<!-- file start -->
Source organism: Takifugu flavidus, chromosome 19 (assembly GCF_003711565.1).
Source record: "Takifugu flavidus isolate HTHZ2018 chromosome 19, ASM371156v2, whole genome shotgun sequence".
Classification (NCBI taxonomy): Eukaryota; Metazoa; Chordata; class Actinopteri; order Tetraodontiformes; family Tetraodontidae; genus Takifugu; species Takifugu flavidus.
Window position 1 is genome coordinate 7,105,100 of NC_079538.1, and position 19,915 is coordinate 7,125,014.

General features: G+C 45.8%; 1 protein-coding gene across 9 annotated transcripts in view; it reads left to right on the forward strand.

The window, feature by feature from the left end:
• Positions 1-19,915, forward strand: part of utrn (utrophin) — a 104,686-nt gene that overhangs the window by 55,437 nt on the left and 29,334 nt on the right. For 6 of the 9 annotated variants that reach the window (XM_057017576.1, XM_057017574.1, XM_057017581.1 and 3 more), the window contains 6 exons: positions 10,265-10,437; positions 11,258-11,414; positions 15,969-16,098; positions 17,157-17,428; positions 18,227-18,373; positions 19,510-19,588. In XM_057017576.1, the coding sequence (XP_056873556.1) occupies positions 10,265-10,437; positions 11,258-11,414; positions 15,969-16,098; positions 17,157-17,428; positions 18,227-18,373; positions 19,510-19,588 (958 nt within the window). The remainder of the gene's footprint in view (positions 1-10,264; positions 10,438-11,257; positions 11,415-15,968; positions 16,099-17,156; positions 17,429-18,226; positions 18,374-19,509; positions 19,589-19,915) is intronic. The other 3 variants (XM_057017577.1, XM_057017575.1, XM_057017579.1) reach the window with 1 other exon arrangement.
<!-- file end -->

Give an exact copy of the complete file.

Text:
Source organism: Takifugu flavidus, chromosome 19 (assembly GCF_003711565.1).
Source record: "Takifugu flavidus isolate HTHZ2018 chromosome 19, ASM371156v2, whole genome shotgun sequence".
Classification (NCBI taxonomy): Eukaryota; Metazoa; Chordata; class Actinopteri; order Tetraodontiformes; family Tetraodontidae; genus Takifugu; species Takifugu flavidus.
Window position 1 is genome coordinate 7,105,100 of NC_079538.1, and position 19,915 is coordinate 7,125,014.

General features: G+C 45.8%; 1 protein-coding gene across 9 annotated transcripts in view; it reads left to right on the forward strand.

The window, feature by feature from the left end:
• Positions 1-19,915, forward strand: part of utrn (utrophin) — a 104,686-nt gene that overhangs the window by 55,437 nt on the left and 29,334 nt on the right. For 6 of the 9 annotated variants that reach the window (XM_057017576.1, XM_057017574.1, XM_057017581.1 and 3 more), the window contains 6 exons: positions 10,265-10,437; positions 11,258-11,414; positions 15,969-16,098; positions 17,157-17,428; positions 18,227-18,373; positions 19,510-19,588. In XM_057017576.1, the coding sequence (XP_056873556.1) occupies positions 10,265-10,437; positions 11,258-11,414; positions 15,969-16,098; positions 17,157-17,428; positions 18,227-18,373; positions 19,510-19,588 (958 nt within the window). The remainder of the gene's footprint in view (positions 1-10,264; positions 10,438-11,257; positions 11,415-15,968; positions 16,099-17,156; positions 17,429-18,226; positions 18,374-19,509; positions 19,589-19,915) is intronic. The other 3 variants (XM_057017577.1, XM_057017575.1, XM_057017579.1) reach the window with 1 other exon arrangement.